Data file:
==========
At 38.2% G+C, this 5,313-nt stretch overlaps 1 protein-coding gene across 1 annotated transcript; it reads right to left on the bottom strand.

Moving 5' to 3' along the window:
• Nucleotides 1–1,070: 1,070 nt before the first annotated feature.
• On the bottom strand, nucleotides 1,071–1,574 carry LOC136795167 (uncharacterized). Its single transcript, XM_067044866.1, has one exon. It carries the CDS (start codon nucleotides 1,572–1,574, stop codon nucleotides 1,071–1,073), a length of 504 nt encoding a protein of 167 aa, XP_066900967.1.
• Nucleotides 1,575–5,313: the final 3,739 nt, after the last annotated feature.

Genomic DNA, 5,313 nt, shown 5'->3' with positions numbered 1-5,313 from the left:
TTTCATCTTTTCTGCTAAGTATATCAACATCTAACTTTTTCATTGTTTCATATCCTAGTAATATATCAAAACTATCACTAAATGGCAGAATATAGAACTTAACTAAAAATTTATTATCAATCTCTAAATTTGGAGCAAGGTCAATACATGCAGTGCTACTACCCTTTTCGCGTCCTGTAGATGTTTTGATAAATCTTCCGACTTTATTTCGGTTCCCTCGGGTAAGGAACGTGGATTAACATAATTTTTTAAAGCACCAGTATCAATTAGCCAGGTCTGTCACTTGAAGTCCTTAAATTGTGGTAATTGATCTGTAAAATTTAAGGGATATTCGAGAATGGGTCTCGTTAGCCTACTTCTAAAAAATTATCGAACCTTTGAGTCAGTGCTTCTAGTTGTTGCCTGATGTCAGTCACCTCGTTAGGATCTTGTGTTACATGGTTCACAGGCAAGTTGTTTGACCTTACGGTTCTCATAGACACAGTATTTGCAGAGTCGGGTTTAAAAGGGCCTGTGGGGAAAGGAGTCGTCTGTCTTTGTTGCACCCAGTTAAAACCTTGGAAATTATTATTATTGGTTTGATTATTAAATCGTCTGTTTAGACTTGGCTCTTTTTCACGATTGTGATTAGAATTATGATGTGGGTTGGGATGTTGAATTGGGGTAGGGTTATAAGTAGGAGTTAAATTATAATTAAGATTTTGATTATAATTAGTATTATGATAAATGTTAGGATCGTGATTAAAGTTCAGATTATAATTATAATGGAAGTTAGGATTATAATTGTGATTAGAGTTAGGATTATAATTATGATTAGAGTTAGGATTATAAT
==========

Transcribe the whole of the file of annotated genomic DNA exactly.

At 38.2% G+C, this 5,313-nt stretch overlaps 1 protein-coding gene across 1 annotated transcript; it reads right to left on the bottom strand.

Moving 5' to 3' along the window:
• Nucleotides 1–1,070: 1,070 nt before the first annotated feature.
• On the bottom strand, nucleotides 1,071–1,574 carry LOC136795167 (uncharacterized). Its single transcript, XM_067044866.1, has one exon. It carries the CDS (start codon nucleotides 1,572–1,574, stop codon nucleotides 1,071–1,073), a length of 504 nt encoding a protein of 167 aa, XP_066900967.1.
• Nucleotides 1,575–5,313: the final 3,739 nt, after the last annotated feature.

Genomic DNA, 5,313 nt, shown 5'->3' with positions numbered 1-5,313 from the left:
TTTCATCTTTTCTGCTAAGTATATCAACATCTAACTTTTTCATTGTTTCATATCCTAGTAATATATCAAAACTATCACTAAATGGCAGAATATAGAACTTAACTAAAAATTTATTATCAATCTCTAAATTTGGAGCAAGGTCAATACATGCAGTGCTACTACCCTTTTCGCGTCCTGTAGATGTTTTGATAAATCTTCCGACTTTATTTCGGTTCCCTCGGGTAAGGAACGTGGATTAACATAATTTTTTAAAGCACCAGTATCAATTAGCCAGGTCTGTCACTTGAAGTCCTTAAATTGTGGTAATTGATCTGTAAAATTTAAGGGATATTCGAGAATGGGTCTCGTTAGCCTACTTCTAAAAAATTATCGAACCTTTGAGTCAGTGCTTCTAGTTGTTGCCTGATGTCAGTCACCTCGTTAGGATCTTGTGTTACATGGTTCACAGGCAAGTTGTTTGACCTTACGGTTCTCATAGACACAGTATTTGCAGAGTCGGGTTTAAAAGGGCCTGTGGGGAAAGGAGTCGTCTGTCTTTGTTGCACCCAGTTAAAACCTTGGAAATTATTATTATTGGTTTGATTATTAAATCGTCTGTTTAGACTTGGCTCTTTTTCACGATTGTGATTAGAATTATGATGTGGGTTGGGATGTTGAATTGGGGTAGGGTTATAAGTAGGAGTTAAATTATAATTAAGATTTTGATTATAATTAGTATTATGATAAATGTTAGGATCGTGATTAAAGTTCAGATTATAATTATAATGGAAGTTAGGATTATAATTGTGATTAGAGTTAGGATTATAATTATGATTAGAGTTAGGATTATAAT